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Old October 21, 2006, 06:13 AM   #1
Jammer Six
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Chronograph purpose

Okay, a beginner's question.

Why would I care how fast a load goes, other than making power factor?

I don't play any of the gun games, I never have to make "power factors".

So why would I care about velocity?

If it hits the target, it hits the target, and if it doesn't, it doesn't.

In either case, what good is knowing how fast it hits the target?

What would I change in a load that doesn't hit the target, based on knowing the velocity?
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Old October 21, 2006, 07:39 AM   #2
kkb
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My reasons for a chrony:

For my SD guns I've worked up practice loads that duplicate weight/velocity of the factory rounds I carry. This lets me train with the same physics but at a much lower cost than the fancy stuff.

On another note some bullets have an optimum velocity range for terminal performance - too slow and they don't fully expand, to fast and they come apart or when working with cast can cause leading etc.

Also velocity can indicate when you're hitting the point where you're over charging the case; if ya add powder but velocity doesn't change much yer probably burning powder after the bullet has left the barrel.

And, of course, if the bullet is going way fast you've probably exceeded pressure specs.
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Old October 21, 2006, 07:55 AM   #3
rwilson452
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Why Chrono?

When using a rifle knowing the velocity and other published factors such as Ballistic Co-efficient, you can predict bullet drop over distance. A must for long range varmint hunters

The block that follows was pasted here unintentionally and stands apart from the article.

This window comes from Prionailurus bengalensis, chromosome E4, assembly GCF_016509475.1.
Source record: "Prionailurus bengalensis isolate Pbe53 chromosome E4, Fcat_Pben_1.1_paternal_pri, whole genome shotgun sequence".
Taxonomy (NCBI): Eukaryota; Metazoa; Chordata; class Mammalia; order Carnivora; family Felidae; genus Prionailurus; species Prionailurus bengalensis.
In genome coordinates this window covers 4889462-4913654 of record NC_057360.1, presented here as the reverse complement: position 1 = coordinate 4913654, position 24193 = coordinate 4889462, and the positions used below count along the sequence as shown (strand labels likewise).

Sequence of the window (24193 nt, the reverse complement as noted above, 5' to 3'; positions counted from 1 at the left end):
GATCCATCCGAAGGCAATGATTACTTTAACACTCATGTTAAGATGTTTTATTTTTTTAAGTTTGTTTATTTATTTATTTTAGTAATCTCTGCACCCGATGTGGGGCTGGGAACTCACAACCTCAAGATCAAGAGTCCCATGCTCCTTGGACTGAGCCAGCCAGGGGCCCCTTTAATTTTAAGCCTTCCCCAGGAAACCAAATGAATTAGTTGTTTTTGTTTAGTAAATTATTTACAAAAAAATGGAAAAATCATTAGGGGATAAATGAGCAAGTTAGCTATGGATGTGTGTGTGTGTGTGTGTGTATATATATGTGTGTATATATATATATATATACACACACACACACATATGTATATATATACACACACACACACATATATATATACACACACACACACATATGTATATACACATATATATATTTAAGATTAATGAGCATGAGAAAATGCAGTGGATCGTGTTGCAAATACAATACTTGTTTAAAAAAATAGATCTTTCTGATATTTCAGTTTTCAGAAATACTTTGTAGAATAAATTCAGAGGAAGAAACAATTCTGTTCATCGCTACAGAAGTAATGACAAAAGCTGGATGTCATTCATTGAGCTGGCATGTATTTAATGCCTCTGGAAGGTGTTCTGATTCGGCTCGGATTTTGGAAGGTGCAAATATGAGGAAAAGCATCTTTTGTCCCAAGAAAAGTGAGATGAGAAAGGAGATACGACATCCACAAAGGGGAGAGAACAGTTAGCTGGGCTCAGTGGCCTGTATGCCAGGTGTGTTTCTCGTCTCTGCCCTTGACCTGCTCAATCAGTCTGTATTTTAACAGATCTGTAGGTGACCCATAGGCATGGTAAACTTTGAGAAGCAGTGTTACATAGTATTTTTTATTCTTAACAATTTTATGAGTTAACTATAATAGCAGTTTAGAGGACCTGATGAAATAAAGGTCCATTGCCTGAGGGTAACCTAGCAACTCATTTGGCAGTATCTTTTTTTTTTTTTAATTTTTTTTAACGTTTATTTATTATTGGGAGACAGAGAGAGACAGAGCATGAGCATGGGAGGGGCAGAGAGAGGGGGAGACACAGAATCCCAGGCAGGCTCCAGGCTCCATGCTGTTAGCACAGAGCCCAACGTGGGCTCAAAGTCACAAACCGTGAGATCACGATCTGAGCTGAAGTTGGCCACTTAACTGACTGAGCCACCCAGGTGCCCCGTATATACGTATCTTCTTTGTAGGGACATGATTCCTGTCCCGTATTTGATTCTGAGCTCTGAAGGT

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Old October 21, 2006, 08:30 AM   #4
cdoc42
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In my view, the chronograph adds to the experimentation forum of the reloading experience. If you load just 2 or 3 calibers, using the same bullets, powder and primers that someone suggested and you found that happened to produce the desired accuracy, you don't need a chronograph.

If you have a 300- or 400 yard range, you don't need a chronograph. But if you're limited to 100 yards and you're going on a trip where you'll need to shoot to 300 yards or so, you can't look in the manual to get your expected trajectory if you don't know how fast your load is going. If the book says a particular load will produce 3000 fps, it doesn't mean that will happen in your rifle. It may not even be close. If you've paid all that money for a trip and happen upon a 300 yard "taker" thinking your bullet will drop 5 inches, and it really drops 9 inches, well, you get the picture.

If you read a lot and apply it to your reloading, you don't need a chronograph. Just believe what you read. But as you experiment with loads and use a chronograph, you'll find for yourself what many say here, as has been said above.

But perhaps most simply, as reloaders get into their hobby, invariably the question burns in one's mind: I wonder just how fast that bullet is going?
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Old October 21, 2006, 09:28 AM   #5
Jammer Six
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Quote:
But perhaps most simply, as reloaders get into their hobby, invariably the question burns in one's mind: I wonder just how fast that bullet is going?
Oh, you had to say that...
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